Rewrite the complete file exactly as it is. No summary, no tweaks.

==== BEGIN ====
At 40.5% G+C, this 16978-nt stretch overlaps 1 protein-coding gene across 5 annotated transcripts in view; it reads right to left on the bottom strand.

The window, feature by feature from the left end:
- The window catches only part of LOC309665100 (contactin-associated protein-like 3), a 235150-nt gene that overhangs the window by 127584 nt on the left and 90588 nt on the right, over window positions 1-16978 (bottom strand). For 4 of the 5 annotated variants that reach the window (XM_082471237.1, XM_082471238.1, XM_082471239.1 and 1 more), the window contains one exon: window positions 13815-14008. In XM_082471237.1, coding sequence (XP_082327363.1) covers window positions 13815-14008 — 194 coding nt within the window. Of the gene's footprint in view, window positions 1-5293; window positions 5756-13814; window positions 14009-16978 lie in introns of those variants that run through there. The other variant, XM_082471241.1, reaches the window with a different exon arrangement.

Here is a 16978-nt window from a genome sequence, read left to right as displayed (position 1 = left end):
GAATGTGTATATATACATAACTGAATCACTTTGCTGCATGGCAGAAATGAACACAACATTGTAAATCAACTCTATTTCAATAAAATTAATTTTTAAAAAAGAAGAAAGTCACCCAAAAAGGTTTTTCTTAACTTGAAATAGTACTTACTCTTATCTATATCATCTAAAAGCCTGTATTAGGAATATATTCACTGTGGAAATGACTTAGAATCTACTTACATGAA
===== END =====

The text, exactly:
At 40.5% G+C, this 16978-nt stretch overlaps 1 protein-coding gene across 5 annotated transcripts in view; it reads right to left on the bottom strand.

The window, feature by feature from the left end:
- The window catches only part of LOC309665100 (contactin-associated protein-like 3), a 235150-nt gene that overhangs the window by 127584 nt on the left and 90588 nt on the right, over window positions 1-16978 (bottom strand). For 4 of the 5 annotated variants that reach the window (XM_082471237.1, XM_082471238.1, XM_082471239.1 and 1 more), the window contains one exon: window positions 13815-14008. In XM_082471237.1, coding sequence (XP_082327363.1) covers window positions 13815-14008 — 194 coding nt within the window. Of the gene's footprint in view, window positions 1-5293; window positions 5756-13814; window positions 14009-16978 lie in introns of those variants that run through there. The other variant, XM_082471241.1, reaches the window with a different exon arrangement.

Here is a 16978-nt window from a genome sequence, read left to right as displayed (position 1 = left end):
GAATGTGTATATATACATAACTGAATCACTTTGCTGCATGGCAGAAATGAACACAACATTGTAAATCAACTCTATTTCAATAAAATTAATTTTTAAAAAAGAAGAAAGTCACCCAAAAAGGTTTTTCTTAACTTGAAATAGTACTTACTCTTATCTATATCATCTAAAAGCCTGTATTAGGAATATATTCACTGTGGAAATGACTTAGAATCTACTTACATGAA